Serving as a CIO is a "balancing act between increasing the profitability of the organization with competitive solutions, while also managing expenses," explains Clint Gibler, SVP and CIO of Western & Southern Financial Group. Among the competitive projects on which Gibler has worked since joining the Cincinnati-based life and health insurer in 1996 was facilitating the development of an IT infrastructure to support Western & Southern's ($39 billion in total assets) online strategy. "I joined the company at a time when the Internet was just taking off, and now we have industry-leading online solutions," says Gibler.
On the other side of the balancing act, Gibler has been working to achieve straight-through processing in the carrier's back office. "We now have a very strong emphasis on back-office automation," he says. But the initiative, Gibler notes, not only will improve efficiency, it also will improve ease of doing business with the carrier for its independent agents, ultimately facilitating business growth. "Maintaining our balance between business growth and expense management is critical to fueling the growth and service of the overall company," he adds.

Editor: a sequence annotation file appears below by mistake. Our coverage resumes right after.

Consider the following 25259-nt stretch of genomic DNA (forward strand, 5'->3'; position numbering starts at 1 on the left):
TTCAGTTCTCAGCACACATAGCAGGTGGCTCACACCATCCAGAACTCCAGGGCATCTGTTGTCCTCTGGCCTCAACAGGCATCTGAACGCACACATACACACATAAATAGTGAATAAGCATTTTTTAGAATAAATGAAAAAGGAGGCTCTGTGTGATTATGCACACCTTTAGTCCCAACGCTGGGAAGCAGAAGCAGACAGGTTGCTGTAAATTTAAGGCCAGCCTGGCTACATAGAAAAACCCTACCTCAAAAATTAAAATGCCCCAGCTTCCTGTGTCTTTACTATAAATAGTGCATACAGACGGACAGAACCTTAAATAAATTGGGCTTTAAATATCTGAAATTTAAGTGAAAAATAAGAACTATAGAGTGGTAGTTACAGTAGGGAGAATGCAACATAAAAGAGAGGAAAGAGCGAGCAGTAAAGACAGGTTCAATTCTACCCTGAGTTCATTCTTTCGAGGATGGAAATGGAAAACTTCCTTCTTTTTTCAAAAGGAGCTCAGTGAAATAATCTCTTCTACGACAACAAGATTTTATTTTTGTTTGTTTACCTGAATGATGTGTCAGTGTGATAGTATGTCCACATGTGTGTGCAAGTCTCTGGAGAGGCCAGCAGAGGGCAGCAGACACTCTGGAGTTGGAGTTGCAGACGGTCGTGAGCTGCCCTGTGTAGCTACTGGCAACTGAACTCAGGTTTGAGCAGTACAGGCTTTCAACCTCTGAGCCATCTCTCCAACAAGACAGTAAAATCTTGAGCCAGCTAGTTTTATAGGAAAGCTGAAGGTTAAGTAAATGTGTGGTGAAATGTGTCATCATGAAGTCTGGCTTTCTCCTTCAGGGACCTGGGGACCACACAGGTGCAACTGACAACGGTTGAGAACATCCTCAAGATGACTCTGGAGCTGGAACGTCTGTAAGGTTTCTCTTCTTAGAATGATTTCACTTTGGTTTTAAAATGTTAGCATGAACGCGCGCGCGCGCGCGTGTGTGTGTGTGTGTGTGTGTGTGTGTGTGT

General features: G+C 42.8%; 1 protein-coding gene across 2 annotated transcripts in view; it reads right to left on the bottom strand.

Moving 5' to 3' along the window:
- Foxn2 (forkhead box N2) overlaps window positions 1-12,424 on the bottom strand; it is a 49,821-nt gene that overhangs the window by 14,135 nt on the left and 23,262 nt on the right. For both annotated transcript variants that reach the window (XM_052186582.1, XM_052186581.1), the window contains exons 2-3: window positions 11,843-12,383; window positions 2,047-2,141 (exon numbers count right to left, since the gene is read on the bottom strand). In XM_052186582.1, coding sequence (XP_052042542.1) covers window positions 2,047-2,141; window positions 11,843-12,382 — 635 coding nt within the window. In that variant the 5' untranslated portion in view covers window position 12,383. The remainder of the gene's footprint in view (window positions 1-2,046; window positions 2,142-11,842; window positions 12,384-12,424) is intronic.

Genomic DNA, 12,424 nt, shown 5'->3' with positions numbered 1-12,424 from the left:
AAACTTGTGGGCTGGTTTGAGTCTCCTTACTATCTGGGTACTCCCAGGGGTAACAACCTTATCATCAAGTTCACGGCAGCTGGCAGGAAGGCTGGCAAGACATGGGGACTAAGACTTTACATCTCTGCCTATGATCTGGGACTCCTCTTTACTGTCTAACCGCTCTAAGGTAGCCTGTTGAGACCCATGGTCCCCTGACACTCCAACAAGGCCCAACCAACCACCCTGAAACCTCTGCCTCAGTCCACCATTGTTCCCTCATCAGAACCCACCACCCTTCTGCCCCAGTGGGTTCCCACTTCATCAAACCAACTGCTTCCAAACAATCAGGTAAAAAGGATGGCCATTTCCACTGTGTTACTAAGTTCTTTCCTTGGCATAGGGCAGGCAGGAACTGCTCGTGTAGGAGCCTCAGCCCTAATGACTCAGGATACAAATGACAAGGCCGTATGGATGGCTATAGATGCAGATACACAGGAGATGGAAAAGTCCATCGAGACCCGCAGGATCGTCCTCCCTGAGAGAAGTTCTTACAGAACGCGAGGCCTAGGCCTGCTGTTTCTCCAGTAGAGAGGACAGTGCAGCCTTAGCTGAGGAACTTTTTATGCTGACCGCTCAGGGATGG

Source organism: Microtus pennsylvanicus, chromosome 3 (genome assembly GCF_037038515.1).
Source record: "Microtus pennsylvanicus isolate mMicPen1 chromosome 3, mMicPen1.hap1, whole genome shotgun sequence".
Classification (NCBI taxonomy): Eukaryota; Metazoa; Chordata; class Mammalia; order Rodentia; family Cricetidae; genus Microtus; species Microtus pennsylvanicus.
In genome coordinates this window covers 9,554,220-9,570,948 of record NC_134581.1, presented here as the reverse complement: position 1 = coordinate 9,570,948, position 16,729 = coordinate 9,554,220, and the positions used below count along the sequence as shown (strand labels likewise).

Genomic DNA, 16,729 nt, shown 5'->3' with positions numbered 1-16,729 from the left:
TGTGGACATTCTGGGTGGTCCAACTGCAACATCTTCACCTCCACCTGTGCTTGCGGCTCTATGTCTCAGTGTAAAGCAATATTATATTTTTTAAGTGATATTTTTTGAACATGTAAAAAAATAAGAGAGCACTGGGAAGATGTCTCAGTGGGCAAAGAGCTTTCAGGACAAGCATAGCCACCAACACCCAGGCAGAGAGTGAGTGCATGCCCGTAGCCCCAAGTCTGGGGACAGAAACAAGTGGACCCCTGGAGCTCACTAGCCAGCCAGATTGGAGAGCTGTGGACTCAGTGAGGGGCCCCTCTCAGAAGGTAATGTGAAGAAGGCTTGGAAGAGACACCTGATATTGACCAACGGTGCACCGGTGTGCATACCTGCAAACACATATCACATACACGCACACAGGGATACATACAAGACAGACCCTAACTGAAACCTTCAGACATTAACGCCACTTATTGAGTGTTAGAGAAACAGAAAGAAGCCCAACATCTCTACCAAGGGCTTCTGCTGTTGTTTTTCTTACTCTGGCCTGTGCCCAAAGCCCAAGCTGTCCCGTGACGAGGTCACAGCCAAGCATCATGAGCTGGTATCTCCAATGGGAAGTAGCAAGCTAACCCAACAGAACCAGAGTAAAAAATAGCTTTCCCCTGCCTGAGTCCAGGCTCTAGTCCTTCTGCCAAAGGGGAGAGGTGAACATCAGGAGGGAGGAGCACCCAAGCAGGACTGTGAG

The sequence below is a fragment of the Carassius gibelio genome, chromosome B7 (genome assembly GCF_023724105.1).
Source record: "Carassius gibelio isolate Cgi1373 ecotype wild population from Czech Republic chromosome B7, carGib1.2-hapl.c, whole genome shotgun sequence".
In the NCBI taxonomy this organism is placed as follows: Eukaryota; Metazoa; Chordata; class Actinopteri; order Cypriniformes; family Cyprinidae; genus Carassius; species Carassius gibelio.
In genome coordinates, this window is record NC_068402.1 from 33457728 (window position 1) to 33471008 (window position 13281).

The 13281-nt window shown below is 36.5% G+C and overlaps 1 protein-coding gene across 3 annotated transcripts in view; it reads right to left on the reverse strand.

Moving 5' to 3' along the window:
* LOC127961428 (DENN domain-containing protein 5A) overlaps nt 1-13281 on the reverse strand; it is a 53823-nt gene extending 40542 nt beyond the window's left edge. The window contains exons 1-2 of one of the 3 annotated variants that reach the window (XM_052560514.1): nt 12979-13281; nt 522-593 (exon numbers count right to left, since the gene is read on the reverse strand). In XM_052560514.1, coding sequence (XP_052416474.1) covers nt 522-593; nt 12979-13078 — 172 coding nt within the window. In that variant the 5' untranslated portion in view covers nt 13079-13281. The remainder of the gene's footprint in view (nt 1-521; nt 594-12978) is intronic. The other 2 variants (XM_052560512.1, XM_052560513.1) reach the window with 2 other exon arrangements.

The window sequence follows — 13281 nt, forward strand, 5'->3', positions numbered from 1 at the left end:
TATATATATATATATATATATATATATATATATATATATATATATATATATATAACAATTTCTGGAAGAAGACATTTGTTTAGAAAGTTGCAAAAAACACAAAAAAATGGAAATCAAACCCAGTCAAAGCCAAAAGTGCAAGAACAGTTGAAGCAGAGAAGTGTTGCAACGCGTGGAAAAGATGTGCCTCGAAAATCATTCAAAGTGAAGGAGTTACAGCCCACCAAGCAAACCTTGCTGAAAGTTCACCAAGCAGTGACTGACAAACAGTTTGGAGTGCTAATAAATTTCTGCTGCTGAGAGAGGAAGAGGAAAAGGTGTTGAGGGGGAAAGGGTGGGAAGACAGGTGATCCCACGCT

With growth in mind, Western & Southern decided in 2001 to overhaul its underwriting system. Concerned by the number of omissions in policy applications, the carrier set out to build a real-time underwriting system with an online application process and electronic signature, Gibler relates. "When the customer would apply to an agent, ... their applications would be incomplete, and this caused delays in the issuance of a policy," he explains. "We wanted to automate our underwriting solution to simplify the questionnaire process for the agent as well as to make it more convenient for the end customer."
Signing Up New Business Intelligently